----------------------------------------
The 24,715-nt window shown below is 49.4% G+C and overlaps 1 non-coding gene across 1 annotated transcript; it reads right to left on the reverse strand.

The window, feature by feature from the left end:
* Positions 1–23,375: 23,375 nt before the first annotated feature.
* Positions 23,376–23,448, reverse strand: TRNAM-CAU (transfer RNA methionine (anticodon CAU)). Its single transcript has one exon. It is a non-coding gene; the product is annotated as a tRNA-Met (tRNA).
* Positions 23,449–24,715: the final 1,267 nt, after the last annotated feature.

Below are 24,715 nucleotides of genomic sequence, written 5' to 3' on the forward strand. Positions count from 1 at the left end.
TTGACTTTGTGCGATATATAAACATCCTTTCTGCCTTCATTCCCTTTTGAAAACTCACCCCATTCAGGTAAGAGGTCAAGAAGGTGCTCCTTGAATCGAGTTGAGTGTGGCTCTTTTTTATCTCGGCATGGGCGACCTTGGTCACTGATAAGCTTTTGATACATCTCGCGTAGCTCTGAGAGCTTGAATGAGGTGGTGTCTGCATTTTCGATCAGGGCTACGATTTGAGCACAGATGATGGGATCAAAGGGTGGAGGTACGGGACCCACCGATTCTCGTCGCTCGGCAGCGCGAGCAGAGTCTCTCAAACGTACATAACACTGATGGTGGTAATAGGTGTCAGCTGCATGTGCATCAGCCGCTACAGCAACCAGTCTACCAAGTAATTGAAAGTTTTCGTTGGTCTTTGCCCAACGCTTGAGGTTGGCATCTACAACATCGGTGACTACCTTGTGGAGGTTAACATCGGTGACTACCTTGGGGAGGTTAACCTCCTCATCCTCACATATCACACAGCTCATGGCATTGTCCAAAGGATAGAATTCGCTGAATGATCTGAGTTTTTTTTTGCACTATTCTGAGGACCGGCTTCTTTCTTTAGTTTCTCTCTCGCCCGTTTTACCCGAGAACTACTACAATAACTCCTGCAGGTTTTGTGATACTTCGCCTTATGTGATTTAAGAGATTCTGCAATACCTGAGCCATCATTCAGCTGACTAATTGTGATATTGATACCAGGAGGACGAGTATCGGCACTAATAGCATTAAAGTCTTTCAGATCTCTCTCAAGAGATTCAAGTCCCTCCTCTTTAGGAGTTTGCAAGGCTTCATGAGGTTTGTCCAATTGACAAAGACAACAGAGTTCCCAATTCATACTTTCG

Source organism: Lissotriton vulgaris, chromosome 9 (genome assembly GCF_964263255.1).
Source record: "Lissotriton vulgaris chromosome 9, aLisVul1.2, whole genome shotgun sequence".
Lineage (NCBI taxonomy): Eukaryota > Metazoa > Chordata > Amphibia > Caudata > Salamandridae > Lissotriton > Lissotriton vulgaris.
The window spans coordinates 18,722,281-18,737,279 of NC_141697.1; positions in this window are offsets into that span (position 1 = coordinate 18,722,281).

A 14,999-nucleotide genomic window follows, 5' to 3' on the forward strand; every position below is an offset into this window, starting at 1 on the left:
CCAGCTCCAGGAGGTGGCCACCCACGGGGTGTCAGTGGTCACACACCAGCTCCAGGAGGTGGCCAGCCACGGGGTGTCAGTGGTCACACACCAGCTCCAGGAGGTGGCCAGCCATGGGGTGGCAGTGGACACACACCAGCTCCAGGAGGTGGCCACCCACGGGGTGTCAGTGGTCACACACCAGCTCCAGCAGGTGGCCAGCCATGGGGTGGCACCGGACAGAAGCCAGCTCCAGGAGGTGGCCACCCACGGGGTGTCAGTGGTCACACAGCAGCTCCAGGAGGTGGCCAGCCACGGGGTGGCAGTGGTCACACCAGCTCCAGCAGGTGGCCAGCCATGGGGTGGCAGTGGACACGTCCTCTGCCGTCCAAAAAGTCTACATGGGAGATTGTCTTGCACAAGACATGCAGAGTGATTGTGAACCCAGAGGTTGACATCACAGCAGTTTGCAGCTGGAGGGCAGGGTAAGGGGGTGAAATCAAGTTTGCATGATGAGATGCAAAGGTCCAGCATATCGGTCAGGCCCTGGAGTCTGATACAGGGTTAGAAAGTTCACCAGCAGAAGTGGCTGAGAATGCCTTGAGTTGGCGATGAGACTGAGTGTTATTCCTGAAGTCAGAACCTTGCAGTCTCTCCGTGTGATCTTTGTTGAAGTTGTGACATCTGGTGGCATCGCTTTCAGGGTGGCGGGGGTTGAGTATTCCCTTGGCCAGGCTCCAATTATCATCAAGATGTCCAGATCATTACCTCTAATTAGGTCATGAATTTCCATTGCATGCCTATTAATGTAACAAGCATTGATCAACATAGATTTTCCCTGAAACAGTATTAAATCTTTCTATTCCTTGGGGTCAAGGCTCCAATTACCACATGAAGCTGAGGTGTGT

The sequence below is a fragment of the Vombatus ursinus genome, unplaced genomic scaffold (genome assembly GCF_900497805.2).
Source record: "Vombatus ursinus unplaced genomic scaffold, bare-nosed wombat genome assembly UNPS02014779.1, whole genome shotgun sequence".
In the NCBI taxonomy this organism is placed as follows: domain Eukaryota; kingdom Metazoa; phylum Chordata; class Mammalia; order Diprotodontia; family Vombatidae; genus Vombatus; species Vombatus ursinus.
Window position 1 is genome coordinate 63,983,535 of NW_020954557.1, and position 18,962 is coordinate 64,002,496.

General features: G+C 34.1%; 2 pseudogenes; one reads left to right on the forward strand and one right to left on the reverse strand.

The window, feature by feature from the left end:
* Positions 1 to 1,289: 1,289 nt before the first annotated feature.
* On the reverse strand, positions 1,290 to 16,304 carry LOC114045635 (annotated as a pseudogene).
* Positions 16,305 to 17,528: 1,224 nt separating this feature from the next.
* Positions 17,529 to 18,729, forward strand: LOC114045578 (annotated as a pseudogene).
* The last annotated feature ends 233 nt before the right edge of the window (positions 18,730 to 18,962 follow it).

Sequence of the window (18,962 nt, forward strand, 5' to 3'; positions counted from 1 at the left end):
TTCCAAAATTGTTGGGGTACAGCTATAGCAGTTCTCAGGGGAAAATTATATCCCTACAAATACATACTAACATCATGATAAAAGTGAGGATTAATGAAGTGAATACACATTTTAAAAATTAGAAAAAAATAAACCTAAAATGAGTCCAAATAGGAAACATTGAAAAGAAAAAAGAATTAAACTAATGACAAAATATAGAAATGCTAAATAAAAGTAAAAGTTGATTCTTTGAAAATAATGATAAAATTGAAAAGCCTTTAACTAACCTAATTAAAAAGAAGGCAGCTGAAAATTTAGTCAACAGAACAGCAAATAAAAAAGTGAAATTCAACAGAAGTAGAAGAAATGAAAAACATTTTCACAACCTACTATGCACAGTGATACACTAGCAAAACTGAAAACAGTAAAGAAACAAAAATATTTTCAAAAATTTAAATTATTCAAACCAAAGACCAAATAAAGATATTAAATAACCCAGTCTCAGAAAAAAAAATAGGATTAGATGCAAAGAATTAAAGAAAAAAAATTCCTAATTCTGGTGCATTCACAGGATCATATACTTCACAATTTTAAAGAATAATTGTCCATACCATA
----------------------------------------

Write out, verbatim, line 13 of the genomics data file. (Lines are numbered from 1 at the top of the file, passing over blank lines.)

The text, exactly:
CCAGCTCCAGGAGGTGGCCACCCACGGGGTGTCAGTGGTCACACACCAGCTCCAGGAGGTGGCCAGCCACGGGGTGTCAGTGGTCACACACCAGCTCCAGGAGGTGGCCAGCCATGGGGTGGCAGTGGACACACACCAGCTCCAGGAGGTGGCCACCCACGGGGTGTCAGTGGTCACACACCAGCTCCAGCAGGTGGCCAGCCATGGGGTGGCACCGGACAGAAGCCAGCTCCAGGAGGTGGCCACCCACGGGGTGTCAGTGGTCACACAGCAGCTCCAGGAGGTGGCCAGCCACGGGGTGGCAGTGGTCACACCAGCTCCAGCAGGTGGCCAGCCATGGGGTGGCAGTGGACACGTCCTCTGCCGTCCAAAAAGTCTACATGGGAGATTGTCTTGCACAAGACATGCAGAGTGATTGTGAACCCAGAGGTTGACATCACAGCAGTTTGCAGCTGGAGGGCAGGGTAAGGGGGTGAAATCAAGTTTGCATGATGAGATGCAAAGGTCCAGCATATCGGTCAGGCCCTGGAGTCTGATACAGGGTTAGAAAGTTCACCAGCAGAAGTGGCTGAGAATGCCTTGAGTTGGCGATGAGACTGAGTGTTATTCCTGAAGTCAGAACCTTGCAGTCTCTCCGTGTGATCTTTGTTGAAGTTGTGACATCTGGTGGCATCGCTTTCAGGGTGGCGGGGGTTGAGTATTCCCTTGGCCAGGCTCCAATTATCATCAAGATGTCCAGATCATTACCTCTAATTAGGTCATGAATTTCCATTGCATGCCTATTAATGTAACAAGCATTGATCAACATAGATTTTCCCTGAAACAGTATTAAATCTTTCTATTCCTTGGGGTCAAGGCTCCAATTACCACATGAAGCTGAGGTGTGT